The squid - Choosing the squids is a personal preference thing. choose them based on the type of water your going to fish - calm/rough, shallow/deep, current speed, etc. In general, the X-deep squids will swim bigger eels and will swim deeper. As you get towards the deep, medium, and then shallow squids, you'll need to use thinner or smaller eels. Also, as the squids get lighter, the water they'll fish must be calmer. In other words, a "deep" squid or "medium" squid is a good starting point...with more emphasis towards the "deep" ones. From there use X-deep in rougher/deeper water and medium/shallow squids for calmer/shallower water. Ok, we got the squids picked out ;
Get the first eel again, choose it's squid out and insert the point of the squid hook at a point just behind the gills, forward a little of the pectoral fins.
Make sure the hook is going straight into the eel, and when it hits the spine, work the point around the spine and make absolutely certain that it comes out of the eel in the dead center of the top.
There's a handy little line built into the eels on the top center...make sure the hook comes out on that line. the eel should be straight and not bunched up and the line coming out it's lips is straight. This is critical.
Now, flip the rigged eel upside down, and take 1 20" piece of waxed bowstring, and tie on overhand knot behind the hook about ? way up the hook bend of the eel squid hook, between the eel and the tin squid. Make this knot tight, leave the tag ends, this is just temporary
Make sure the rigged eel is resting on the knot of bowstring and the knot is about ? way up the eel squid hook bend.
Flip the rigged eel right side up. Take the two Dacron tags hanging out of the eels mouth. The top of the eel should be just about where the hook starts to make the curve to begin the bend of the eel squid hook.
Now, pass the tag ends of Dacron in opposite directions through the hook eye protruding from the eel squid....pull them just enough to take the slack out.
Pass the tag ends of Dacron in opposite directions behind the hook eye and tie an overhand knot behind the hook eye, making sure the eel is straight, and the two lines from the eels mouth are even in length and both just barely straight, not tight yet. I mean even in length between the eels lips and the overhand knots you are tying...not the tag ends. Take the tag ends and bring them over the top of the doubled line from the eels mouth and tie an overhand knot on top of the doubled lines. Pass the lines in opposite directions underneath the lines and repeat. Pass them on top one more time, tie two overhand knots, and trim carefully. The eel should be perfectly straight from this hook eye all the way to the tail, and it should now be snug. If it's not, grab the hook and the squid and pull and try to make the eel straight. If you followed along it will be straight, if it's not, it's no good, this is very important. Glue the knot on the eye protruding from the squid.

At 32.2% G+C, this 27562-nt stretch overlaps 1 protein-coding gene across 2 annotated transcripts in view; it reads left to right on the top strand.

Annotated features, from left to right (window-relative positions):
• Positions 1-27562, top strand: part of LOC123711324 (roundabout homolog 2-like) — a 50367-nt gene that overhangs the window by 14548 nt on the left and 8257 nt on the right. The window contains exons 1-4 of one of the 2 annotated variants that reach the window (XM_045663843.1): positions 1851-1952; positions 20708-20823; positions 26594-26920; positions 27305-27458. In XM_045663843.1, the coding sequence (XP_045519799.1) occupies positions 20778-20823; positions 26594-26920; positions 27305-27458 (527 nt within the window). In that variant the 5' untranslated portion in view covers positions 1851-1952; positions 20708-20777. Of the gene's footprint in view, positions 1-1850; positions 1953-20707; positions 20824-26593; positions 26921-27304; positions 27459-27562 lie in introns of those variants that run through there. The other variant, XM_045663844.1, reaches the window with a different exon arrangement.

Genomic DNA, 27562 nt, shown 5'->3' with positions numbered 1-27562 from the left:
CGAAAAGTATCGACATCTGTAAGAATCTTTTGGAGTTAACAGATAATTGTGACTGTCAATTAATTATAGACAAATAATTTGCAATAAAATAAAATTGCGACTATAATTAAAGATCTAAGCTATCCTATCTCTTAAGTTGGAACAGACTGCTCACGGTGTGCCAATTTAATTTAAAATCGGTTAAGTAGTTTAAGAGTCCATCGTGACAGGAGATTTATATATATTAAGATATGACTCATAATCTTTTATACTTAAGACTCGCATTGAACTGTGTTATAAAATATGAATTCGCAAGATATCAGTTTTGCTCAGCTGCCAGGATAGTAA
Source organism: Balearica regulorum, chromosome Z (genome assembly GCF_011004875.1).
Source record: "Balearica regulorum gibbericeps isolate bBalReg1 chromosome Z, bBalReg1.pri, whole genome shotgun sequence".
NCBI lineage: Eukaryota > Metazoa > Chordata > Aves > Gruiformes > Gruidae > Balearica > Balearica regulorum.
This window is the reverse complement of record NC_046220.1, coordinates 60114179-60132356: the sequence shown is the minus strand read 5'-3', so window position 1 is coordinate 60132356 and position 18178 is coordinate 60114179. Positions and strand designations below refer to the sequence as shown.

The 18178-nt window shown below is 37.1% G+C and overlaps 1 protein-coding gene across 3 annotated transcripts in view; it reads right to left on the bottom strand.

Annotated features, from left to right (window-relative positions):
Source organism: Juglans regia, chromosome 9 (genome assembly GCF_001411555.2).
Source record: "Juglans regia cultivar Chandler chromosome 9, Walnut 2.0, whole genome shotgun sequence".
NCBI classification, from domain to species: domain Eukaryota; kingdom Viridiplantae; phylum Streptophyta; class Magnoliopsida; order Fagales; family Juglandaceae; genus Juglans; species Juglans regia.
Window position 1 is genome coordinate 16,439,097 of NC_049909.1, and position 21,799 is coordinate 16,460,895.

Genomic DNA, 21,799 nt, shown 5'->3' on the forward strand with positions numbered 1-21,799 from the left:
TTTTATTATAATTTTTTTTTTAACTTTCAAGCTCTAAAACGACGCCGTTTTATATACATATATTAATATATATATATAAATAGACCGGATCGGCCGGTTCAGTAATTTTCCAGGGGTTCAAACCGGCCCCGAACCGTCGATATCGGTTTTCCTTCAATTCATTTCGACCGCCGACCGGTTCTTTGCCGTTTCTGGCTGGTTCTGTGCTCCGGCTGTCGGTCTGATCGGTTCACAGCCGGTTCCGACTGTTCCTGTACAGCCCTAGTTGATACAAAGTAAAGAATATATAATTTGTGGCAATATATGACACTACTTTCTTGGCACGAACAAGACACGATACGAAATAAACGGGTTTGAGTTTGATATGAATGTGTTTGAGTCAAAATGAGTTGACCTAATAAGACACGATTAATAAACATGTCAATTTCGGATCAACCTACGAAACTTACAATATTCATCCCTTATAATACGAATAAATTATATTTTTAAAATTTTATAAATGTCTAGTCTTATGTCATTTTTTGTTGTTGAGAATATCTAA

Flip the rigged eel upside down again, and using the tag ends of bowstring, tie an overhand knot in front of the hook at the same point where you tied the first one. If the eel is loose or tight, you can slide it up or down the hook bend a little in order to make it tight and straight. Now tie a double overhand knot behind the hook bend where the first one was tied. Now pass the tag ends over the eel, in opposite directions, still behind the hook, and tie an overhand knot here on top of the eel, not too tight, just snug. Pass the tag ends in opposite directions in front of the hook, on top of the eel, and make an overhand knot exactly where the hook exits the eel on the front of the hook and tighten a little more than the last knot. Pass the tag ends under the eel still in front of the hook in opposite directions. Tie an overhand knot under the eel, making sure the bowstring coming down both sides of the eel are as close to the groove formed by the bowstring behind the hook as possible. This is important. You won't be able to get the bowstring in exactly the same groove as the one behind the eel, but get them close. Now pass the tag ends behind the eel and tie an overhand knot on top of the very first knots you made with this bowstring. Tie two more overhand knots here...trim carefully, and glue. Repeat for the remaining 5 eels.
There you have it, a rigged eel. not the way everyone rigs them. There is a lot of room for invention in something so personal as rigging eels, it's the closest many guys have come to tying flies. There's really no right or wrong way of doing it, some guys refuse to use glue, some guys store them in brine, some guys freeze them, but most catch LARGE striped bass with their rigged eels. freeze when not using them, the brine makes them too tough. things were added and removed things learned from other people, and it's they that deserve the credit for passing on this very effective, yet not very popular way of catching big striped bass in the summer when nothing else moves them. Rigged eels are most effective from July through the beginning of the mullet run in late September. They work again after the mullet are gone, but then use rubber rigged eels, don't bother with real eels again till next July. Rubber rigged eels do work well and last much longer, they have their place in surf fishin for stripers. Weakfish love both rubber and real rigged eels. Next time you suspect there's weakfish around and your normal surf fishing lures aren't catching any fish, try a rigged rubber eel slathered in eel flavored Smelly Jelly - it's a deadly combination from the beach or jetty.
Rigged Rubber Eels: To rig a rubber eel, you'll use all the same materials except you won't need the waxed bowstring. With rigged rubber eels, you can skip any step where the eel is tied to the tail hook or to the bend on the squid hook...and of course you don't have to tie a rubber eel's lips shut either! You'll only need to put the tail hook in the rubber eel with the dacron, stick the rubber eel on the eel squid hook, and then tie the dacron to the squid hook eye. A lot fewer steps...but it's still very important that the eel be straight and the two dacron lines coming out of the eels mouth are both the same length after the rigged rubber eel is "tied down" to the squid hook
Good luck, making a rigged eel is a lot of steps, but that's what it takes to make a rigged eel that will last through a bunch of fish. And when you land that LARGE striped bass, you'll know that it was on something you rigged yourself!